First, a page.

Climate Change Negotiations Could Be Empowered by AI

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Climate change negotiations and agreements could be more focused and aligned with the use of an artificial intelligence model built on real-world data.

Governments, organizations, and other bodies have committed over the last decade to lower, or in some cases reach net-zero emissions in the next 10 to 50 years, in an effort to avoid the worst climate change forecasts.

As there is no single entity responsible for these reduced emissions agreements, policy goals may be misaligned or incompatible with a country or organization’s economic structure, which can lead to poor end results. 

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The AI for Global Climate Cooperation, founded and financed by Salesforce and academic research center Mila Quebec, aims to improve climate change negotiations and agreements by employing a machine learning climate-economic simulator. 

This machine learning simulator, named RICE-N, takes into consideration real-world data on investing, mitigation, international trade, tariffs, negotiation, and agreement, amongst other data points. With it, policy and decision makers can make more informed choices on how to tackle the climate crisis. 

The collaborative group is looking for people of many disciplines, including AI researchers, economists, climate scientists, and behavioral scientists, to contribute with the implementation of the model. It is also looking for ethics, legal, and policy experts to help shape the analysis and communication of the results of the AI model.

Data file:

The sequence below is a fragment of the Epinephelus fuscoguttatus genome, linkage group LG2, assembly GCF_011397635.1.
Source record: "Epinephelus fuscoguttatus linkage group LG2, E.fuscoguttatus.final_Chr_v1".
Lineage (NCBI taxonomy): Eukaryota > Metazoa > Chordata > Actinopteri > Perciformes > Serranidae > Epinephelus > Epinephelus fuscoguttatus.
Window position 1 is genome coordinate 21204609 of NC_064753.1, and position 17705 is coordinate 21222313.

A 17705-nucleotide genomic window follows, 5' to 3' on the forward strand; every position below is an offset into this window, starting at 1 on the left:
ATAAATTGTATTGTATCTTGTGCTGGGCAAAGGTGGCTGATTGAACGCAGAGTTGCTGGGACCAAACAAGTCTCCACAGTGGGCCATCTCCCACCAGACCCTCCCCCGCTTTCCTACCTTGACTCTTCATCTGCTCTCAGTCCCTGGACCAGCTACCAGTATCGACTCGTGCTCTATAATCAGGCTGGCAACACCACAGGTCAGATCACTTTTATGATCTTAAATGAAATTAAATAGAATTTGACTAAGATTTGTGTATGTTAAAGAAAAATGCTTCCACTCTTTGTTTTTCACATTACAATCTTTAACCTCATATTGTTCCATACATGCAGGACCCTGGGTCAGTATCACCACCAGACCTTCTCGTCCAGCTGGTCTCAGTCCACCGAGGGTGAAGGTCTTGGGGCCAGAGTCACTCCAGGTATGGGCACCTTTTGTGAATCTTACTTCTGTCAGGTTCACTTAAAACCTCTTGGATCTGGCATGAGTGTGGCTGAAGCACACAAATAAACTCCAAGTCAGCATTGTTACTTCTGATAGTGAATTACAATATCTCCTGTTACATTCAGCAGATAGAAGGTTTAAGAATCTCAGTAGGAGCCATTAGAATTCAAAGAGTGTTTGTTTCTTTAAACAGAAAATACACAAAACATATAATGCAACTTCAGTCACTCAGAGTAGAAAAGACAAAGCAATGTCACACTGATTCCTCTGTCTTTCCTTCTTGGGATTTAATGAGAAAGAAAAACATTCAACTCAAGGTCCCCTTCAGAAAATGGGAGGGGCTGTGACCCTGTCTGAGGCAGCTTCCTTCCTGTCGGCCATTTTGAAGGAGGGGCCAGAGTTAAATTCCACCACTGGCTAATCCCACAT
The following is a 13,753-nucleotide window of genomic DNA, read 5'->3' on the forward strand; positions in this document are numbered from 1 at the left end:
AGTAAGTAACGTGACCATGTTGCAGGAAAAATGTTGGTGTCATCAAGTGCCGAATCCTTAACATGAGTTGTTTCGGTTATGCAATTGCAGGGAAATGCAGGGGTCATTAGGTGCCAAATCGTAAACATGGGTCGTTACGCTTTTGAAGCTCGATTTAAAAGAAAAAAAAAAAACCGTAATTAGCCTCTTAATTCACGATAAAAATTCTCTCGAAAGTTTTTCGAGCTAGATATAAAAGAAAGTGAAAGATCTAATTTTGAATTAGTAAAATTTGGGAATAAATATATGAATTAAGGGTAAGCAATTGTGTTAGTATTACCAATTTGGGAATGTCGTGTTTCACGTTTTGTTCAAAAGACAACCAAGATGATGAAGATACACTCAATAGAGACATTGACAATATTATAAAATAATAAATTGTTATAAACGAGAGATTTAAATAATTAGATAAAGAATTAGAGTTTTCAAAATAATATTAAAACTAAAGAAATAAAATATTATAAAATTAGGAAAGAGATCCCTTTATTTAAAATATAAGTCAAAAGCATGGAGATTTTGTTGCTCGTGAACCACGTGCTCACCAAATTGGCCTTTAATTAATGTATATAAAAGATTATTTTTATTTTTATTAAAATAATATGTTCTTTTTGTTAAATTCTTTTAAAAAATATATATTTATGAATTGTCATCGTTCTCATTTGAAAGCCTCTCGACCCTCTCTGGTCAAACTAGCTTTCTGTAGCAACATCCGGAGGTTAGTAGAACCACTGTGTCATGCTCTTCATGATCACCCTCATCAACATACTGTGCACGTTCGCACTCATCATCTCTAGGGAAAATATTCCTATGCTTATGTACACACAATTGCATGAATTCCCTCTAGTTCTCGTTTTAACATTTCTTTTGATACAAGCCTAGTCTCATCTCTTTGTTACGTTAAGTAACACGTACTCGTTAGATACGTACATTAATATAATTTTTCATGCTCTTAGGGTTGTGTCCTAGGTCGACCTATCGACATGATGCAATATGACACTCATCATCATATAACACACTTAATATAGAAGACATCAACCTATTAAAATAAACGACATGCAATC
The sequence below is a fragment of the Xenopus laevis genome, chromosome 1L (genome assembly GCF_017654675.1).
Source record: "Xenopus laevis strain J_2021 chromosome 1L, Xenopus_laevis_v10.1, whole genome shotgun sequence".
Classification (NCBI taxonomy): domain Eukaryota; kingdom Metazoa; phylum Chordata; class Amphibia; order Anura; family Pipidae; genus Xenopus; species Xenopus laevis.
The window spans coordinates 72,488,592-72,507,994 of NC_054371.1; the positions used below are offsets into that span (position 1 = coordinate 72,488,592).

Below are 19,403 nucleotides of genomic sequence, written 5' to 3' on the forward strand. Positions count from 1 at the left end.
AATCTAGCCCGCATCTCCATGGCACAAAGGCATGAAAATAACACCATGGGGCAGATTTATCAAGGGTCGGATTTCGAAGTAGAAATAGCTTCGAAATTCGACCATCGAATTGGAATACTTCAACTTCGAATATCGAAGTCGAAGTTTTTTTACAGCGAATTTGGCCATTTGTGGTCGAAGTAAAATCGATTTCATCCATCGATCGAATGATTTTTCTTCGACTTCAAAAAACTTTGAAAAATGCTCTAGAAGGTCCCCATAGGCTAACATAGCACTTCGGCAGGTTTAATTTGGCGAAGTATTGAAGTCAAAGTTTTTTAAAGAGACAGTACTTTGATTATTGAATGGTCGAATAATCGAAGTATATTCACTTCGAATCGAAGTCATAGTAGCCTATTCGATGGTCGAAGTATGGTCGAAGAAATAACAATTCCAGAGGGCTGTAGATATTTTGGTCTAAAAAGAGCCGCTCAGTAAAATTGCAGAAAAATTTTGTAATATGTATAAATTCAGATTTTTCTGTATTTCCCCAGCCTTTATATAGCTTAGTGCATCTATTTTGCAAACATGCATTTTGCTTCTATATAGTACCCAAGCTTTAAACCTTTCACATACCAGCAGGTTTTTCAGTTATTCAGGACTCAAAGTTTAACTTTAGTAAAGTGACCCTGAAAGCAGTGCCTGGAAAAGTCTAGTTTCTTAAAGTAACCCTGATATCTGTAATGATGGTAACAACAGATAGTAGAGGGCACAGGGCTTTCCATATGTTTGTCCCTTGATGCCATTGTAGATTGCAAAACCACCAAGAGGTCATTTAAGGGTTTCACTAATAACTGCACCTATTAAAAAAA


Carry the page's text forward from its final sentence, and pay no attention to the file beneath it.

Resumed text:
“We plan to form a diverse working group with interested competition participants – in particular, teams whose findings are of sufficient scientific or policymaking novelty,” said said Stephan Zheng, lead scientist at Salesforce Research. “The working group will write a research paper based on the findings in the competition. This work will be submitted to a peer-reviewed journal and undergo rigorous scientific and ethical use review. Following this, given suitable findings, we intend to write a policy brief with actionable insights for policymakers, which will be distributed and promoted through our partners. We also plan to organize a marketing campaign around the findings of the competition.”

The deployment of artificial intelligence for climate change has been pushed heavily in some quarters, with 87 percent of climate and AI leaders believing it is critical in the fight against climate change in a report by AI for the Planet Alliance, in collaboration with Boston Consulting Group. In the same report however, only 40 percent of respondents could envision AI being deployed in their own field to reduce climate change. 

This speaks to a technical difficulty across governments and industries, in that AI is considered a fancy tool that may be of use somewhere, but is not considered useful by decision makers for their own area of expertise. Without collaboration between engineers, researchers and other AI representatives and decision makers, this gap in knowledge will continue to be apparent.

David Curry

About David Curry

David is a technology writer with several years experience covering all aspects of IoT, from technology to networks to security.

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